Though he never actually finished that book, though letters indicate he had finished chapters for it, he did explore Christian Humanism in some depth over his next several books, but especially in A Program for Conservatives (1954), Academic Freedom (1955), Beyond the Dreams of Avarice (1956), and this book you now hold in your hands, originally entitled An Intelligent Woman’s Guide to Conservatism (1957) a mischievous play on a similarly titled book on socialism by G.B. Shaw.
This book, retitled and edited as An Intelligent Citizen’s Guide to Conservatism, per Kirk’s wishes and instructions expressed in his private papers written around 1967, is a forgotten and neglected classic. It was Kirk’s first book not to appear with Henry Regnery’s publishing firm after the success of The Conservative Mind. Indeed, that Kirk went with a different publisher angered Regnery quite a bit. Their relations were already near the breaking point for a variety of reasons, and Kirk’s 1956 book, Beyond the Dreams of Avarice, would prove to be his last book with the Chicago publisher until the 1978 book, Decadence and Renewal. Instead, Kirk went with the less well known conservative publisher, Devin-Adair.
As Kirk often did, he began with a set of lectures and smaller papers he had written, using these as the basis of Intelligent Woman’s Guide. In particular, he had written the chapters that appear in this book as a series of pamphlets and lectures for a number of women’s associations: conservative clubs, Republican meetings, and book discussion groups.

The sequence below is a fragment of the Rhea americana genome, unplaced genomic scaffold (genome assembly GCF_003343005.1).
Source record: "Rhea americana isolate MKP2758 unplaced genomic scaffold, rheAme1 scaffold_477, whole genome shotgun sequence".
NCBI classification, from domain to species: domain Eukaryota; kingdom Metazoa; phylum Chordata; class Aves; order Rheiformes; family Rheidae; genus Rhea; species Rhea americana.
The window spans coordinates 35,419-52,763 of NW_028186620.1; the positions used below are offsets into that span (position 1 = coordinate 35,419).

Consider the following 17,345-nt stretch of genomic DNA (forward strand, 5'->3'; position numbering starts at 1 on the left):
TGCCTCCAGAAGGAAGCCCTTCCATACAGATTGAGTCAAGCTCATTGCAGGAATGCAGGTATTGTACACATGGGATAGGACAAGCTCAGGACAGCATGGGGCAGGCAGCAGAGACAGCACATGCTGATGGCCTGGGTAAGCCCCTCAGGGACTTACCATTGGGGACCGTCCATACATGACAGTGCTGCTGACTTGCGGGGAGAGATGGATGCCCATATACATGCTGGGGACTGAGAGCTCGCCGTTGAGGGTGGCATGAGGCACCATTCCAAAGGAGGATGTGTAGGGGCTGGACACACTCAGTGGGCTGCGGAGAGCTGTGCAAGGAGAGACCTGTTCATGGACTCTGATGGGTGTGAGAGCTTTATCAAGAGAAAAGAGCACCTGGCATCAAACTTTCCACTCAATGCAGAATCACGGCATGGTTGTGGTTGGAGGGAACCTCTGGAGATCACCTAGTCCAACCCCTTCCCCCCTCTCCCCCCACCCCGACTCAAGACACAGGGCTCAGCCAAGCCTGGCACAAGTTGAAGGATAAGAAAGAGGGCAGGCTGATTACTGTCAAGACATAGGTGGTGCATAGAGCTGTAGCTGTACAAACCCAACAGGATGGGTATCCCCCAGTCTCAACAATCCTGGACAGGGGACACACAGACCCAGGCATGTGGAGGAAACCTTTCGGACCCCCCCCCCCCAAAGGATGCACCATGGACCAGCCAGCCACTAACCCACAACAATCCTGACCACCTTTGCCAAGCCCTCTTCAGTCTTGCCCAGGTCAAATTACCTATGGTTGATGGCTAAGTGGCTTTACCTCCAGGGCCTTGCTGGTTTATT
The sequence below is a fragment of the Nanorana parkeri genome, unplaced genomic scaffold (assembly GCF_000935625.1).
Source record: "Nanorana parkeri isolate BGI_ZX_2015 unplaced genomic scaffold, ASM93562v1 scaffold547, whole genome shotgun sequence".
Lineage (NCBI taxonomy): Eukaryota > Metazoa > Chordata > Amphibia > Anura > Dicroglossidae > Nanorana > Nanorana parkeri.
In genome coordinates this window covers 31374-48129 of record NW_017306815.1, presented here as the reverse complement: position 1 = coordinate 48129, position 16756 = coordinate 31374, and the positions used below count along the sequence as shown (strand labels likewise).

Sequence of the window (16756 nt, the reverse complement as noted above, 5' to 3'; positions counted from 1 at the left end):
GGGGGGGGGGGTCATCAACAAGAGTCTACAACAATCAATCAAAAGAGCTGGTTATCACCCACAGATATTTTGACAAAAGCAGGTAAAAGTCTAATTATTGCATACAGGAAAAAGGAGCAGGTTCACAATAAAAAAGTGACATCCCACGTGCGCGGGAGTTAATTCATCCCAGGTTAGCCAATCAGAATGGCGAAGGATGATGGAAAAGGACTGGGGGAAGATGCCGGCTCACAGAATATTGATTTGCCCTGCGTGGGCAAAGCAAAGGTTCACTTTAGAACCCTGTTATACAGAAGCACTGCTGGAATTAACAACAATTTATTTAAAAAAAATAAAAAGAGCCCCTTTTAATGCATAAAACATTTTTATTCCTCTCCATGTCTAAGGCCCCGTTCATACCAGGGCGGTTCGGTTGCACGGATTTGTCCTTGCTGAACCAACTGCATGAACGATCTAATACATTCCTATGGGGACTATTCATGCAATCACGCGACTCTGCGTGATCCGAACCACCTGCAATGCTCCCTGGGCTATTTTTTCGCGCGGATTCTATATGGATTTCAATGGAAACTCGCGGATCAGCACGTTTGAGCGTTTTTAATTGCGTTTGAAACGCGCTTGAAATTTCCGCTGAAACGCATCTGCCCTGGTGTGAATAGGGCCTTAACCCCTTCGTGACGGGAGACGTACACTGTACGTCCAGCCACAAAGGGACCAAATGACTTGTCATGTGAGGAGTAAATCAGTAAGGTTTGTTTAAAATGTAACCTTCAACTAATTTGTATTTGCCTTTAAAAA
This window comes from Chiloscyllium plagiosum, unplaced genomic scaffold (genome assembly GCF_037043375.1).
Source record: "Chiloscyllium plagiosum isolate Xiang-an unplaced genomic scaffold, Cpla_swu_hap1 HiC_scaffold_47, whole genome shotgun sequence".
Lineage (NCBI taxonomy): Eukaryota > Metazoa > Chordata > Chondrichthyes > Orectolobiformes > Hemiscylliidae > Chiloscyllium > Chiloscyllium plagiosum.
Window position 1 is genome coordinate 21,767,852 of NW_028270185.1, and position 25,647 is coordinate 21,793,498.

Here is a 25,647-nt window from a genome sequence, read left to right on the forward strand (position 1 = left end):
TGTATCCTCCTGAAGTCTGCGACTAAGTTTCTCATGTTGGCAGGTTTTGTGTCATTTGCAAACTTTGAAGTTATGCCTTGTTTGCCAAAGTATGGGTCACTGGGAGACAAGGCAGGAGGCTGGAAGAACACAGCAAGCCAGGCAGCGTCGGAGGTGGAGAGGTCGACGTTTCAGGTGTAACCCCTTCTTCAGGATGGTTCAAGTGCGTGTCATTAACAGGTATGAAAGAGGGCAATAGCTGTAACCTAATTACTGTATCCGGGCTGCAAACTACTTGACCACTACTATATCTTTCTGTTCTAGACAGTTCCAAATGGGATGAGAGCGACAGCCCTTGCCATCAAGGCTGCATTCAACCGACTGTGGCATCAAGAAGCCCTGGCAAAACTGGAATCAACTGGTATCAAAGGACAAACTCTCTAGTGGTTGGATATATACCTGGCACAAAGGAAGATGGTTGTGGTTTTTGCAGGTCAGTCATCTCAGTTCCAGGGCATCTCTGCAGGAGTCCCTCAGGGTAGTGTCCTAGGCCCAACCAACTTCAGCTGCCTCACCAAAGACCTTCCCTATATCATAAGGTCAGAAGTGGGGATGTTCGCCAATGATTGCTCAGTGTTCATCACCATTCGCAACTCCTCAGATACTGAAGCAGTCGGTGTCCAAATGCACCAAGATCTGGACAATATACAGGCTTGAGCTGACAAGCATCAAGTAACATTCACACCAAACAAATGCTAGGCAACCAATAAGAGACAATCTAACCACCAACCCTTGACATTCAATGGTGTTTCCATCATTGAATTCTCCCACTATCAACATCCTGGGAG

The book never sold well, and Devin-Adair lost interest in promoting it. Additionally, upon a first reading, it has a somewhat superficial feel, especially when compared to other Kirk books. This book, however, is deceptive in the way that a Willa Cather novel can appear simple at first glimpse. As with all of Cather’s novels, Kirk’s Intelligent Woman’s Guide is a deeply profound book, exploring the very depths and widths of the human person.
Not surprisingly, it’s beautifully written. But, more importantly, it anticipates almost every major contribution the Vatican II Council would offer with its understanding and doctrine of personalism. As such, it holds its own when compared to the works of Thomas Merton, Josef Pieper, Etienne Gilson, Jacques Maritain, Gabriel Marcel, Romano Guardini, and Max Picard, all of whom influenced Kirk mightily in the 1940s and 1950s.
Author’s Note: In 2013 and 2014, Winston Elliott, Publisher of The Imaginative Conservative, and I proposed publishing a revision of The Intelligent Woman’s Guide to Conservatism. This edition, as we edited it through the summer of 2013, had been revised according to Russell Kirk’s wishes, ca. 1967, as found in notes and letters in the archival papers of the Russell Kirk Center for Cultural Renewal, Mecosta, Michigan. The Kirk Estate, however, decided to go with a different publisher, Regnery, and a different scholar, Wilfred McClay, publishing the new edition as the Concise Guide to Conservatism. We wish Dr. McClay and the book well, of course.
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Editor’s note: The featured image of Russell Kirk is by Rik Dalvit and is original to The Imaginative Conservative.